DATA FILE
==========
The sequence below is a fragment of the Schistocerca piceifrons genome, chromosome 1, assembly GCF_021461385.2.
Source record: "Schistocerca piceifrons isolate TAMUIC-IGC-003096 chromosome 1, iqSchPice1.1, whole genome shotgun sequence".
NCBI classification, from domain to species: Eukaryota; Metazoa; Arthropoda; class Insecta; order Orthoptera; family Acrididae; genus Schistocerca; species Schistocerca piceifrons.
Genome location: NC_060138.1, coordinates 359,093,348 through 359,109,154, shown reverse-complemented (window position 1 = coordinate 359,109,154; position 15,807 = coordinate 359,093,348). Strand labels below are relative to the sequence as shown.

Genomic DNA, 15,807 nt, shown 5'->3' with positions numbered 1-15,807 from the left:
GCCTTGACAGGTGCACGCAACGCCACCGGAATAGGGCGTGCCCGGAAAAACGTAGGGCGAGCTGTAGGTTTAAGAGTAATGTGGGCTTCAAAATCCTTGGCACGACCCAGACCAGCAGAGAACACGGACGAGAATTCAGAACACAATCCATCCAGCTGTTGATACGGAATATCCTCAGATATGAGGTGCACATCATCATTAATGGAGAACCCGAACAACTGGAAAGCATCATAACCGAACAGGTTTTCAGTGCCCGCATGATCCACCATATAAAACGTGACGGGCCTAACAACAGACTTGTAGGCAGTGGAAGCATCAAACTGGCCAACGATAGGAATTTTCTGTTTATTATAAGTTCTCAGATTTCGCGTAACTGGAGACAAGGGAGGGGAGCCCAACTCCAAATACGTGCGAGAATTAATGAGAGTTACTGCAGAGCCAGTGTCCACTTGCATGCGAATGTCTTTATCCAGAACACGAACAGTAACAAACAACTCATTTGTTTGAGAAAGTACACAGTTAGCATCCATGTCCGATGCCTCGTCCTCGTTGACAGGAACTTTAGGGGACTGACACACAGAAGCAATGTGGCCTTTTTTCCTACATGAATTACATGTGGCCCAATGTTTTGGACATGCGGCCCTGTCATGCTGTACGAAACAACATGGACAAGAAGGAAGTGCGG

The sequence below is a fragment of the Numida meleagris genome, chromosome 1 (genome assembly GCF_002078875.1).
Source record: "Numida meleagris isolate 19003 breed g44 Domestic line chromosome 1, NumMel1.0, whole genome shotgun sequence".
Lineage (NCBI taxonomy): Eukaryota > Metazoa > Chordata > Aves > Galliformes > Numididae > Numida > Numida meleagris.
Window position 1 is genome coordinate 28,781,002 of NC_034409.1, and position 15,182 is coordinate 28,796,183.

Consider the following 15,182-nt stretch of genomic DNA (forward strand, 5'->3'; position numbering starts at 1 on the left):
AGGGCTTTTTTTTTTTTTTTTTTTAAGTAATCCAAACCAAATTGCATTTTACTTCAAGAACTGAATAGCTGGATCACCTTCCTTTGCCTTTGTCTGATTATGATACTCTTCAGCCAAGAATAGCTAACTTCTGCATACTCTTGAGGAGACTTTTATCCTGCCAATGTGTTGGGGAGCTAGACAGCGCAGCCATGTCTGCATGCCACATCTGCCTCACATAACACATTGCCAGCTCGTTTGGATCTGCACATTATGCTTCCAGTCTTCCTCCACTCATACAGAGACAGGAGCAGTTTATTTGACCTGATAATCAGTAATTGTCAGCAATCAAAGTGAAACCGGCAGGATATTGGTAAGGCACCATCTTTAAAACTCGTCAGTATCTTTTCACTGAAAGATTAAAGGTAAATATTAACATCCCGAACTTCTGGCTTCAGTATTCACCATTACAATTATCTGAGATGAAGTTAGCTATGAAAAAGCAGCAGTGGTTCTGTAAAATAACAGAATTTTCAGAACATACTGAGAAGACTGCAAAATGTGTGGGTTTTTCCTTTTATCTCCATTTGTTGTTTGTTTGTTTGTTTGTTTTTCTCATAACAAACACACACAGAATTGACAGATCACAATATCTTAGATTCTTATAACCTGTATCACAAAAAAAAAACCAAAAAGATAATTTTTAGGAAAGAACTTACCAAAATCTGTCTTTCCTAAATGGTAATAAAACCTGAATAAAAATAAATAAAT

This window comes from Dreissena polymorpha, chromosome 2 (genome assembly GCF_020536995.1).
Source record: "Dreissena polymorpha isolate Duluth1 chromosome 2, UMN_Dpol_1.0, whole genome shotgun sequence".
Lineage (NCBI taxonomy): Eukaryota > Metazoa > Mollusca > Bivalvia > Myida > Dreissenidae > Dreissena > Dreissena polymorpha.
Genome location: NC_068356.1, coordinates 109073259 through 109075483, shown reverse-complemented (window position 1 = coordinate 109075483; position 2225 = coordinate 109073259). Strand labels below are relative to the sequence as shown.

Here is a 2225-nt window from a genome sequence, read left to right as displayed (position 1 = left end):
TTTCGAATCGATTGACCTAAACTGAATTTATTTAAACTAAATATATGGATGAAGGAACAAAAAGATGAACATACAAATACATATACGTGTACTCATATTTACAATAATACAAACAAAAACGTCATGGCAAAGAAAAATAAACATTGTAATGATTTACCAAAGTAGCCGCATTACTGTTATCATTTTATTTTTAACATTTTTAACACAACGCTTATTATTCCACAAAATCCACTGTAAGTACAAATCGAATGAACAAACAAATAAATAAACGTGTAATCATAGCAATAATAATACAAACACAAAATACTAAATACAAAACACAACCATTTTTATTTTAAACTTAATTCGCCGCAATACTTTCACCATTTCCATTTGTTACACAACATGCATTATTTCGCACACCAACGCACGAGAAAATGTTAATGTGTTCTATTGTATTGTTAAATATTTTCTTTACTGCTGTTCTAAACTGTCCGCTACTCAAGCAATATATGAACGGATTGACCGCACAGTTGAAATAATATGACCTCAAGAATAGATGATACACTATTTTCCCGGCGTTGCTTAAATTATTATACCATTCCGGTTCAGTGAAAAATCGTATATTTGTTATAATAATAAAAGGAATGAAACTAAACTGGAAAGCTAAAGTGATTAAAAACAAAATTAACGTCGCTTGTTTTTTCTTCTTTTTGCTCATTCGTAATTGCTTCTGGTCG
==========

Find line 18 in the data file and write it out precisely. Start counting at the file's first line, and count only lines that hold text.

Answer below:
TTTCGAATCGATTGACCTAAACTGAATTTATTTAAACTAAATATATGGATGAAGGAACAAAAAGATGAACATACAAATACATATACGTGTACTCATATTTACAATAATACAAACAAAAACGTCATGGCAAAGAAAAATAAACATTGTAATGATTTACCAAAGTAGCCGCATTACTGTTATCATTTTATTTTTAACATTTTTAACACAACGCTTATTATTCCACAAAATCCACTGTAAGTACAAATCGAATGAACAAACAAATAAATAAACGTGTAATCATAGCAATAATAATACAAACACAAAATACTAAATACAAAACACAACCATTTTTATTTTAAACTTAATTCGCCGCAATACTTTCACCATTTCCATTTGTTACACAACATGCATTATTTCGCACACCAACGCACGAGAAAATGTTAATGTGTTCTATTGTATTGTTAAATATTTTCTTTACTGCTGTTCTAAACTGTCCGCTACTCAAGCAATATATGAACGGATTGACCGCACAGTTGAAATAATATGACCTCAAGAATAGATGATACACTATTTTCCCGGCGTTGCTTAAATTATTATACCATTCCGGTTCAGTGAAAAATCGTATATTTGTTATAATAATAAAAGGAATGAAACTAAACTGGAAAGCTAAAGTGATTAAAAACAAAATTAACGTCGCTTGTTTTTTCTTCTTTTTGCTCATTCGTAATTGCTTCTGGTCG